2

When you add a text widget to a sidebar in Wordpress the widget includes this code

<div class="textwidget">

How do I remove this without editing the core?

FYI - I think this line is located here: wp-includes/default-widgets.php (line 383)

  • Why would you want to do that? The widgets can have specific ID's. – Wyck Jun 12 '12 at 16:31
  • I use a jquery box with some cool effects together with that text app, so the div messes up the css a bit. If there was an easy way to remove it it would save me alot of time :) – Demilio Jun 12 '12 at 17:14
  • 1
    Well the easiest way to remove it would be to use jquery's .remove. – Wyck Jun 12 '12 at 17:34
  • And could you explain how? :) – Demilio Jun 12 '12 at 22:28
  • Better using jQuery to remove a div after the fact that re-making a clean widget with the exact functionality you need? – MZAweb Jun 13 '12 at 1:21
7

OK, attempting to remove the with jQuery is counter intuitive.

Modifying it via output buffering is inefficient.

And we shouldn't edit the actual widget code itself, since this will revert back next time we update WordPress.

I would suggest either creating your own text widget, or simply extend and modify the existing WordPress widget as follows (put the following code in your functions.php file):

add_action( 'widgets_init', 'register_my_widgets' );


function register_my_widgets() {
    ...
    register_widget( 'My_Text_Widget' );
}

class My_Text_Widget extends WP_Widget_Text {
    function widget( $args, $instance ) {
        extract($args);
        $title = apply_filters( 'widget_title', empty( $instance['title'] ) ? '' : $instance['title'], $instance, $this->id_base );
        $text = apply_filters( 'widget_text', empty( $instance['text'] ) ? '' : $instance['text'], $instance );
        echo $before_widget;
        if ( !empty( $title ) ) { echo $before_title . $title . $after_title; } ?>
            <?php echo !empty( $instance['filter'] ) ? wpautop( $text ) : $text; ?>
        <?php
        echo $after_widget;
    }
}
0

If you're looking to remove the actual div with the textwidget class applied to it but not it's content, this is a simple method using jQuery:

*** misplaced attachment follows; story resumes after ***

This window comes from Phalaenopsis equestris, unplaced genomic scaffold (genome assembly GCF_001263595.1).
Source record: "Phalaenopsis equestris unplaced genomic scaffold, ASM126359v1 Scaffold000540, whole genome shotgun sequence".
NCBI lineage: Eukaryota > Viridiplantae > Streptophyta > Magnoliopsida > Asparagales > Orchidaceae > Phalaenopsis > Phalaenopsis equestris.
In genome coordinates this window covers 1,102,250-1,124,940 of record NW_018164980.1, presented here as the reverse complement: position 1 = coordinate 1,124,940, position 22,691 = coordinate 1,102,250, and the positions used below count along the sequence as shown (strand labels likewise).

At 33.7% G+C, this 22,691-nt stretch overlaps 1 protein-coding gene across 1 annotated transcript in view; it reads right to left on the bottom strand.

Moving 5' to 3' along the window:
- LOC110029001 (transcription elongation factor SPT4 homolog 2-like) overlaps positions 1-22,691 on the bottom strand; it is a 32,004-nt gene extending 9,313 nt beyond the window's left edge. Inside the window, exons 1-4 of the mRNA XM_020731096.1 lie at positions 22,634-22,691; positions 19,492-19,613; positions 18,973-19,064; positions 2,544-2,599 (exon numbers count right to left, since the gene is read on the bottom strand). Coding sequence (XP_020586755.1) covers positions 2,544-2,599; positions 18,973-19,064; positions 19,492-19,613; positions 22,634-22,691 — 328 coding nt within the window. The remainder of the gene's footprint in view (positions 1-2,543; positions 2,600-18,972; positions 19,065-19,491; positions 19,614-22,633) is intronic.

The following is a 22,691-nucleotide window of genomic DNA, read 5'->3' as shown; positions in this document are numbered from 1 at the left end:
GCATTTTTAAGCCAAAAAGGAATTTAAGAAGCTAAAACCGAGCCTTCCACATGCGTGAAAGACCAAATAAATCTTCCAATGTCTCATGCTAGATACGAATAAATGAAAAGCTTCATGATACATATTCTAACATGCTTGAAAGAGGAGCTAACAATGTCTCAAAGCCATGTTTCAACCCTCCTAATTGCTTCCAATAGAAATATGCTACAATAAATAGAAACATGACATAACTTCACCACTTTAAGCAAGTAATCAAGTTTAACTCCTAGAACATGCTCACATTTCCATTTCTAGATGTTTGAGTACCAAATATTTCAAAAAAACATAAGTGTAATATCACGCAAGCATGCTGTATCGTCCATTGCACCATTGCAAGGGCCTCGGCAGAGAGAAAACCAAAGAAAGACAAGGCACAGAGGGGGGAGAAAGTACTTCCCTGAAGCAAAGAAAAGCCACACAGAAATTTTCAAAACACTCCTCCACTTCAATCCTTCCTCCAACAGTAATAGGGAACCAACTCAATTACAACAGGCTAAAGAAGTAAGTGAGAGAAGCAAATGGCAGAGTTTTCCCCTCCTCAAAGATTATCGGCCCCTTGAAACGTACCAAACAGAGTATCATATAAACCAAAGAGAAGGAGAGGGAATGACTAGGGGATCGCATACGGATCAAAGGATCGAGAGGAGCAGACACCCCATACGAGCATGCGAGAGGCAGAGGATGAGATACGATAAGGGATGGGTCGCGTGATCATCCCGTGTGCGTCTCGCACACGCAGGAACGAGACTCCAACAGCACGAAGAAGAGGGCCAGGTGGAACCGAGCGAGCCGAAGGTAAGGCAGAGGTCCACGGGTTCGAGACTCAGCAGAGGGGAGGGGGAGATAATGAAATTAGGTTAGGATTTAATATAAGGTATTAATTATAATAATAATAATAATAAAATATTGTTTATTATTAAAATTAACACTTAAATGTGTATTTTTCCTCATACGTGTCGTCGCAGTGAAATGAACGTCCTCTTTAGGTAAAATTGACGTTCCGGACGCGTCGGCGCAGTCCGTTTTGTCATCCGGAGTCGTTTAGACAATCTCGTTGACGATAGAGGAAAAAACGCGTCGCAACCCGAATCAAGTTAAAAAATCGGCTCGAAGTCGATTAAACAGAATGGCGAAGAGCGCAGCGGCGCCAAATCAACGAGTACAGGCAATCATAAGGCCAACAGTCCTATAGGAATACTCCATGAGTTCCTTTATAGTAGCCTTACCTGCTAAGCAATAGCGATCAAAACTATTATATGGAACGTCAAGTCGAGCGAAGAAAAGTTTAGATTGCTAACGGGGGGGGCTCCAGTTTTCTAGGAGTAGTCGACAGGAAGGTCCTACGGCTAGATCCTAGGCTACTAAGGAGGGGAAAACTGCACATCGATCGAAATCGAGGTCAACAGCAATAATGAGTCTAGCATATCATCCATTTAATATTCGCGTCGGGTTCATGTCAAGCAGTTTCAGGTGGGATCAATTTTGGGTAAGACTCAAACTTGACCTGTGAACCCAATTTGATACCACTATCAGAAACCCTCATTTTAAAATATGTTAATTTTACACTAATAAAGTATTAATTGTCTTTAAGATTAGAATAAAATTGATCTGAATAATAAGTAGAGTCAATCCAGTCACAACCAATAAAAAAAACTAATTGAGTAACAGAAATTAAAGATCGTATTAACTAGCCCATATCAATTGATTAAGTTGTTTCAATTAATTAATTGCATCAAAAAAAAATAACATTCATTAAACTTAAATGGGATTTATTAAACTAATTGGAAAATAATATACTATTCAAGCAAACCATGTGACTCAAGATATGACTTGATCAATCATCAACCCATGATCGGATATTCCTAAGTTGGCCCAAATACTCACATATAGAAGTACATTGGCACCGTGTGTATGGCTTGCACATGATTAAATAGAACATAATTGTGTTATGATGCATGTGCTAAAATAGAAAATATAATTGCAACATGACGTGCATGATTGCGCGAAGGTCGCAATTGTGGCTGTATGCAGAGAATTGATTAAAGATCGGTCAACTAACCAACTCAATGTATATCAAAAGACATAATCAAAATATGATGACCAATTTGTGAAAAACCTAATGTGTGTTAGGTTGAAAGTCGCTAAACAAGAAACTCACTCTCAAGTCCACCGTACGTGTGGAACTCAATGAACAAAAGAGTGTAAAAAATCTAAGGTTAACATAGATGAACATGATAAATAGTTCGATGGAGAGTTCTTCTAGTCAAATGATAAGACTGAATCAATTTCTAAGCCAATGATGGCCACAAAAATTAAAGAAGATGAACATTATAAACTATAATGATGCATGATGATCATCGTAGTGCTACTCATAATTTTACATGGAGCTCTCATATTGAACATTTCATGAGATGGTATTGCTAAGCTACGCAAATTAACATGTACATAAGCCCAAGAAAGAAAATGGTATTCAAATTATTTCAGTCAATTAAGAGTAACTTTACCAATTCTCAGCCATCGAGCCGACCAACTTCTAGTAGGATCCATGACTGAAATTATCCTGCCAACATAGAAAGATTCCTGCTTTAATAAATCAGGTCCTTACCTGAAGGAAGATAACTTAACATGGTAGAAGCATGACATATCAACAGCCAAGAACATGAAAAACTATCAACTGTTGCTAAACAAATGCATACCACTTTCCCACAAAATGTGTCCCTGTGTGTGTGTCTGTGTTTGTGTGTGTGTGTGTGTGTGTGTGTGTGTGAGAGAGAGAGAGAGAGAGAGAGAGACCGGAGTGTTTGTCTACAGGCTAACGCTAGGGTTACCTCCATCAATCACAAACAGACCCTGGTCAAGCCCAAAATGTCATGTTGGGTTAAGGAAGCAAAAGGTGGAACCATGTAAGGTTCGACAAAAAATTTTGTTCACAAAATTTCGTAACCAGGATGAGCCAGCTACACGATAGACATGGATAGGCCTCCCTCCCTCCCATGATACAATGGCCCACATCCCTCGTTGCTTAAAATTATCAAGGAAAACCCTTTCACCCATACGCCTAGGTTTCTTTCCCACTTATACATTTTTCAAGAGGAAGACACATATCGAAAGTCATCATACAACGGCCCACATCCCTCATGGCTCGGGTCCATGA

$('.textwidget').replaceWith($('.textwidget').contents());
  • 1
    This is absolutely nothing one should do in the frontend… – feeela Jun 22 '15 at 9:59
  • @feela could you please elaborate on your comment and better explain what is the issue with the answer? – Rarst Jun 22 '15 at 20:13
-1

As per the comment, in the case it is probably better to just remove or replace the class name using jQuery then a php function, since that class is hardcoded anyhow.

To remove it.

jQuery('.textwidget').remove();

To set the css to hide it.

jQuery('.textwidget').css('display', 'none');

To change the class name

jQuery('.textwidget').attr('class', 'newName');
  • This will probably remove the class right? But the problem here is the div – Demilio Jun 16 '12 at 22:38
-3

You can use output buffering (http://php.net/manual/es/book.outcontrol.php) to get the whole generated page in a variable and remove the offending before echoing.

But it seems overly complicated for this case. You can just copy all the widget code and create a new widget (in a plugin or your functions.php) without that hardcoded div. It's really not that much code.

Also, any reason to remove that div that can not be solved in css?

  • Why the downvotes? any better solution? – MZAweb Jun 13 '12 at 1:20
-3
  1. Edit file: /wp-includes/widgets/class-wp-widget-text.php
  2. Find, Delete: <div class="textwidget"> and </div>
  3. Done!
  • 4. Watch your changes being overwritten after the very next WordPress update. 5. Understand why you should not change core files. – fuxia Jan 15 '17 at 16:26
  • You should never modify WordPress core files if you can avoid it. – Jay Oct 22 '17 at 17:00

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